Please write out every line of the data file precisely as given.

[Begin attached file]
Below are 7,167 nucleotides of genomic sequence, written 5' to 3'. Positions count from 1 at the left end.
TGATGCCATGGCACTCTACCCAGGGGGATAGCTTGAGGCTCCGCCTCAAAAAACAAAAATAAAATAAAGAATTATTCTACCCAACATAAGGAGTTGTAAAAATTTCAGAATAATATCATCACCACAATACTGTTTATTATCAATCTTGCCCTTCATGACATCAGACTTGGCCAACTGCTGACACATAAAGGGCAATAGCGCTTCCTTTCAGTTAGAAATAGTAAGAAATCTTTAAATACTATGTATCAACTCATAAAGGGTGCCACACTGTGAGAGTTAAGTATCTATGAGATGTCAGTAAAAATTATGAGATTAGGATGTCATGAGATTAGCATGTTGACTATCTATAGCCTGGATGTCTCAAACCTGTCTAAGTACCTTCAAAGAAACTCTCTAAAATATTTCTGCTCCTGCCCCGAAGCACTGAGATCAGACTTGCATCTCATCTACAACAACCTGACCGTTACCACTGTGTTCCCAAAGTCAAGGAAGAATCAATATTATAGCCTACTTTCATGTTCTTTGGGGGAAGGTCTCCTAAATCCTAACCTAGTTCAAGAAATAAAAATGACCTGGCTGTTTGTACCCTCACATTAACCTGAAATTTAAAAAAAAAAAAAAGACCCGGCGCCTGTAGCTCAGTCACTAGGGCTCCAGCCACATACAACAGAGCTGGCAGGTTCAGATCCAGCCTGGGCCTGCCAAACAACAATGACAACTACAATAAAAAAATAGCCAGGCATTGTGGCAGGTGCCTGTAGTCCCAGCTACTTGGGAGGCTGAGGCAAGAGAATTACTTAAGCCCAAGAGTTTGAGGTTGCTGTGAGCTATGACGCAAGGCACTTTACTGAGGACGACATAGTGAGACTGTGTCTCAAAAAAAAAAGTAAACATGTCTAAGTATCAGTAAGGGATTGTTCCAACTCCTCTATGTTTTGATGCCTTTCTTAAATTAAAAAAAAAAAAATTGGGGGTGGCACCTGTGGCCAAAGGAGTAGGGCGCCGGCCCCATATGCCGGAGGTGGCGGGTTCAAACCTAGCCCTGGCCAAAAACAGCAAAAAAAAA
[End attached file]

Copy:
Below are 7,167 nucleotides of genomic sequence, written 5' to 3'. Positions count from 1 at the left end.
TGATGCCATGGCACTCTACCCAGGGGGATAGCTTGAGGCTCCGCCTCAAAAAACAAAAATAAAATAAAGAATTATTCTACCCAACATAAGGAGTTGTAAAAATTTCAGAATAATATCATCACCACAATACTGTTTATTATCAATCTTGCCCTTCATGACATCAGACTTGGCCAACTGCTGACACATAAAGGGCAATAGCGCTTCCTTTCAGTTAGAAATAGTAAGAAATCTTTAAATACTATGTATCAACTCATAAAGGGTGCCACACTGTGAGAGTTAAGTATCTATGAGATGTCAGTAAAAATTATGAGATTAGGATGTCATGAGATTAGCATGTTGACTATCTATAGCCTGGATGTCTCAAACCTGTCTAAGTACCTTCAAAGAAACTCTCTAAAATATTTCTGCTCCTGCCCCGAAGCACTGAGATCAGACTTGCATCTCATCTACAACAACCTGACCGTTACCACTGTGTTCCCAAAGTCAAGGAAGAATCAATATTATAGCCTACTTTCATGTTCTTTGGGGGAAGGTCTCCTAAATCCTAACCTAGTTCAAGAAATAAAAATGACCTGGCTGTTTGTACCCTCACATTAACCTGAAATTTAAAAAAAAAAAAAAGACCCGGCGCCTGTAGCTCAGTCACTAGGGCTCCAGCCACATACAACAGAGCTGGCAGGTTCAGATCCAGCCTGGGCCTGCCAAACAACAATGACAACTACAATAAAAAAATAGCCAGGCATTGTGGCAGGTGCCTGTAGTCCCAGCTACTTGGGAGGCTGAGGCAAGAGAATTACTTAAGCCCAAGAGTTTGAGGTTGCTGTGAGCTATGACGCAAGGCACTTTACTGAGGACGACATAGTGAGACTGTGTCTCAAAAAAAAAAGTAAACATGTCTAAGTATCAGTAAGGGATTGTTCCAACTCCTCTATGTTTTGATGCCTTTCTTAAATTAAAAAAAAAAAAATTGGGGGTGGCACCTGTGGCCAAAGGAGTAGGGCGCCGGCCCCATATGCCGGAGGTGGCGGGTTCAAACCTAGCCCTGGCCAAAAACAGCAAAAAAAAA